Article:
This pattern brought out a lot of emotions in me. I’m typically allergic to drama, and while I can be impatient, I’m rarely prone to tearful frustration and meltdowns. My children have those covered pretty well. I realized to a greater degree that sewing is my respite. I don’t have control over everything my kids do. They surprise me all day long. I constantly have to adapt. I don’t have control over when I get to go and do things. I don’t get to unwind with my husband at the end of each day. I hardly speak to him except for when he’s home on the weekends because he’s working so hard to make ends meet and to put food on the table. And just yesterday my debit card number was stolen (again) and our account drained. I guess I feel like I need to be able to have control over something, and sewing is that thing for me. I feel very secure in the process and the consistency of it.
The Darling Ranges brought out so much inconsistency. It surprised me with its issues and I felt as though I had been duped! Here was a pattern that from a revered designer who has done a stellar job branding, marketing, and writing the pattern. Really, the pattern is very well written and full of advice on making modifications. Why on earth was the fit so wrong? Why was it not working for me?
So sewing dealt me the same sort of blow I’ve been dealing with in real life. I had to adapt. Not just a little. Not just using French seams rather that overlocking. Not just switching up the assembly to incorporate said seams. I really had to want it. [insert: pursuit of happiness] I had to take apart what I had so meticulously put together and take a risk hoping it would work out to my benefit. And you know what? I’m glad I was able to do that. I’m glad I have people that know me through Instagram only that are willing to hold my hand and talk me down. I wasn’t prepared to fight a battle in sewing a garment! How silly, right? But when I thought this had gotten the very best of me, I reigned it in and made it mine. And now I have a garment I’m very pleased with. Will I be making another anytime soon? …um, probably not.
So what did I do differently to make the Darling Ranges work for me? I measured between a XS and S, and since I made an XS the last time and it didn’t work at all, I cut a S.
- Firstly, and with all garments these days, I used French seams since I don’t have a finishing stitch. I prefer this method anyway because it yields a clean garment inside and out. In order to incorporate these seams throughout, I changed the order of assembly to the following (all of these steps use French seams as well): shoulder seams, pocket pieces to skirt pieces, skirt pieces to bodice pieces, sleeves to bodice (note that these were ultimately removed because of the fit issues), and finally side seams were sewn in one continuous motion (if you keep the sleeves, begin there and work your way all the way down to the bottom of the dress).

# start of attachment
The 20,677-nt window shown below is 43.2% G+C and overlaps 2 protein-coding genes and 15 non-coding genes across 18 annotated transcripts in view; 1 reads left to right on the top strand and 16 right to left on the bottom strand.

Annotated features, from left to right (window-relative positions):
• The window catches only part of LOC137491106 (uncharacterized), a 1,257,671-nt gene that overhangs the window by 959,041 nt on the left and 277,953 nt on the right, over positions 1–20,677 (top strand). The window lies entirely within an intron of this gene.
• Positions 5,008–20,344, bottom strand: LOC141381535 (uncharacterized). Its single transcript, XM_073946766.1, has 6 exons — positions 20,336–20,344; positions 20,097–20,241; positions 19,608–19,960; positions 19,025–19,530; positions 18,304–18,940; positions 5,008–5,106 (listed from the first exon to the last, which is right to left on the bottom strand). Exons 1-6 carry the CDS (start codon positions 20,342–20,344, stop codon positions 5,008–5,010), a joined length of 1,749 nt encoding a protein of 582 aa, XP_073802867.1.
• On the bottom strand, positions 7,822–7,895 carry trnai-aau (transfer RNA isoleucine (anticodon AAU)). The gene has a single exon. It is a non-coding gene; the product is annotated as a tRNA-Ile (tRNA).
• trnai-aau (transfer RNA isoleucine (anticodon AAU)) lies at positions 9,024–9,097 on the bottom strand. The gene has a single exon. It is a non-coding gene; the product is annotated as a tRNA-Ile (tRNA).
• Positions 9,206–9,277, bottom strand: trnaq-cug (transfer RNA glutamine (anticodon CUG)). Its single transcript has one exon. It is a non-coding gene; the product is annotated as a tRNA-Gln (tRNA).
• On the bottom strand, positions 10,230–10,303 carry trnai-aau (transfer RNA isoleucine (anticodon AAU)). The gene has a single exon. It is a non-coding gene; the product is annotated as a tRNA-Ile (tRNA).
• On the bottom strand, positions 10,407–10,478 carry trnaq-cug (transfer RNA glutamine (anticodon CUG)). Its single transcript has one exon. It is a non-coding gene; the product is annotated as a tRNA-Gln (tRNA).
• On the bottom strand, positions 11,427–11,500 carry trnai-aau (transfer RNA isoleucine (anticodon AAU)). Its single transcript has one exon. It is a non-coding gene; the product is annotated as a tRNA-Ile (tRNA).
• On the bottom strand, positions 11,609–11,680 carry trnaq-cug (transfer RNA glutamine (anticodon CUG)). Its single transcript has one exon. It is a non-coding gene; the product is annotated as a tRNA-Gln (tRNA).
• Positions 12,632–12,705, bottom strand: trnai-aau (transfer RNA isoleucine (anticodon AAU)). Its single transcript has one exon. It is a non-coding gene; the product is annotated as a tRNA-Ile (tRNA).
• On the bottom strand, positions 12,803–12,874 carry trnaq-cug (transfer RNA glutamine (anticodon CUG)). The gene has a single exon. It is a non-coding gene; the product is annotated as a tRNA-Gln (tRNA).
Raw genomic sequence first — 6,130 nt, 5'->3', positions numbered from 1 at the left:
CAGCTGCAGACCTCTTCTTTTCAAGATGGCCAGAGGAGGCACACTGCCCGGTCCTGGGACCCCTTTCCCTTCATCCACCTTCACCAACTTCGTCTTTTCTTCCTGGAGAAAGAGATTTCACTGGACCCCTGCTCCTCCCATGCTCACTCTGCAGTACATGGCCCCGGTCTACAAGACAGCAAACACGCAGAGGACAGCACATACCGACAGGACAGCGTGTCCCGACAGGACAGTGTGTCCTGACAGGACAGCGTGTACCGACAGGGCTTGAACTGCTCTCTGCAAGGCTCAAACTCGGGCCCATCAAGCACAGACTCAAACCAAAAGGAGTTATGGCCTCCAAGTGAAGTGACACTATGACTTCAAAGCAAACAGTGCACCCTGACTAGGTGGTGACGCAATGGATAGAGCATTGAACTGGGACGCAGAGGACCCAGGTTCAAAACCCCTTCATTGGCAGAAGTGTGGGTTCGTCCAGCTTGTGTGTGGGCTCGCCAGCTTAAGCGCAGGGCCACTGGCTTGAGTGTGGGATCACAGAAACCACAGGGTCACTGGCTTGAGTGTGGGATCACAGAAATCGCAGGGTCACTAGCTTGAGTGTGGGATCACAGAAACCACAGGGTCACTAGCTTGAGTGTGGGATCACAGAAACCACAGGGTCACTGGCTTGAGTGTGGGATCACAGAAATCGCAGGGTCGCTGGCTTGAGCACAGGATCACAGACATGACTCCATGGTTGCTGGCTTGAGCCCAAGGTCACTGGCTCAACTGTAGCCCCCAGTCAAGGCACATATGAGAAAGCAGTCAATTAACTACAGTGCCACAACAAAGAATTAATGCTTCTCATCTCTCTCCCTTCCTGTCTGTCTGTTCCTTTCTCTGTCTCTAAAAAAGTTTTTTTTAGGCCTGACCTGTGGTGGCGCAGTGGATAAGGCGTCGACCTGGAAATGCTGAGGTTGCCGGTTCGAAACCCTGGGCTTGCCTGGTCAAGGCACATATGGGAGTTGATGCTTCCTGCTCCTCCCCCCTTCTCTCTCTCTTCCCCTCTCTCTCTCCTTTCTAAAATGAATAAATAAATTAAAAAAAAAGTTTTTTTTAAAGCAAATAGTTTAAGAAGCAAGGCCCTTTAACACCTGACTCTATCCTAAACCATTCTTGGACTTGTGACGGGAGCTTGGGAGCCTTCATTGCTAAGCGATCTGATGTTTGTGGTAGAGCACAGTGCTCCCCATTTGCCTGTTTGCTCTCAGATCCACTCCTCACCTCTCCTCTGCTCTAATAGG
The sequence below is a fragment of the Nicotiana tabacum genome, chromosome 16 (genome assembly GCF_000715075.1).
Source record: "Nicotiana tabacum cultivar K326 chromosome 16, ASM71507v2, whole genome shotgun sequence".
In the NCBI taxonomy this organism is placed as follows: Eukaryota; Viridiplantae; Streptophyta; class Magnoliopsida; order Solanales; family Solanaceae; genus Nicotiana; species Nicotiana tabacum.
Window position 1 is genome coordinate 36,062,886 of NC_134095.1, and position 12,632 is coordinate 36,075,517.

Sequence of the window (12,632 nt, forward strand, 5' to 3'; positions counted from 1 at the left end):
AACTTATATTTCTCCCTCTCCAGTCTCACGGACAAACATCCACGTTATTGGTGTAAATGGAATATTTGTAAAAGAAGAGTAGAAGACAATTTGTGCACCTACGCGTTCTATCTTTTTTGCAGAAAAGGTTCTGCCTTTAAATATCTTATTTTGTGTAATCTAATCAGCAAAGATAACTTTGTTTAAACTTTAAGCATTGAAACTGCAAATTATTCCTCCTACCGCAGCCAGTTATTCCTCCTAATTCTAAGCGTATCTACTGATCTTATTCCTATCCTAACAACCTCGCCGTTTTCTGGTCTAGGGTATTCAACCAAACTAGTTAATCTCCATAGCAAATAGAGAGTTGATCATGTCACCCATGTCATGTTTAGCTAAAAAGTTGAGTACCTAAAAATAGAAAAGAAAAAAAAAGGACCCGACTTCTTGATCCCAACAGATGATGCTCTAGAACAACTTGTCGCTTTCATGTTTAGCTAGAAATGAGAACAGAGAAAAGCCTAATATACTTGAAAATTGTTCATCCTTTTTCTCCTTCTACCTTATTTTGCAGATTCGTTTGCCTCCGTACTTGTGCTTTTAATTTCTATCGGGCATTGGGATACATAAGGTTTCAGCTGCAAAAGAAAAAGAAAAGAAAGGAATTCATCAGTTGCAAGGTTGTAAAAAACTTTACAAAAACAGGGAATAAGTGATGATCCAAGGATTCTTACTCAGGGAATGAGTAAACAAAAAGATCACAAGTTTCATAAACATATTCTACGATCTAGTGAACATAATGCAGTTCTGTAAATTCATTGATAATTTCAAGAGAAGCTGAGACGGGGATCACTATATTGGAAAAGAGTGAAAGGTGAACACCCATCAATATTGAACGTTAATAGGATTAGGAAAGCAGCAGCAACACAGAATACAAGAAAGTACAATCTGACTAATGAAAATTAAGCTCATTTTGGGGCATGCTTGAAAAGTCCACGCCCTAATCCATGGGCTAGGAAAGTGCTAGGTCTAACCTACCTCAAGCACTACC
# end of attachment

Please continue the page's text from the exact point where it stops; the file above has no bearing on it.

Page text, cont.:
- Second, as noted already, I chose to forego the sleeves. If I included them in the future I would add about 1.5″ to the shoulder width for my size and go from there, though I suspect the sleeve piece itself would need to be altered since it doesn’t allow for enough ease in the back portion. For my sleeveless version, in order to preserve the width that was already there, I made 2″ (before folding) bias tape and used that to make exposed sleeve binding.
- I extended the length of the bust dart about 1.5″ to meet the apex of the breast and widened it by about a total of 1/2″ at the side seam. Its not perfect still, but it is a huge improvement. It was a drastic, but not terribly difficult change since I was able to try on the garment and pin. If you make this, certainly make a muslin and pin it from there to come up with your needed adjustment. Its not worth the risk of having an unwearable “real” dress.
- Finally, I changed up the hem by cutting a 2.5″ x 54″ (the circumference of my skirt) piece of a coordinating print, sewed a 1/4″ seam all way around, folded my band in by 1/2″ and pressed the band to the inside of the dress, forming a contrast interior hem. I edgestitched the fold to finish my hem.
If you have made it this far, thank you for bearing with me! This dress was quite a process both in terms of sewing, and in losing and gaining back control for me. I spent a good part of the last week working on garments and other small projects now that I’ve been able to establish somewhat of a schedule with Wallace. I hadn’t been doing any sewing at all during the day, and hardly any at night either, but after realizing that my little organizer son likes consistency and schedules we are adapting- which has freed up a little time in the evenings for me to unwind. I’m excited to show you the other things I’ve been working on, and I’m also happy to have some things to blog about in this little space of mine.
Have a gorgeous day!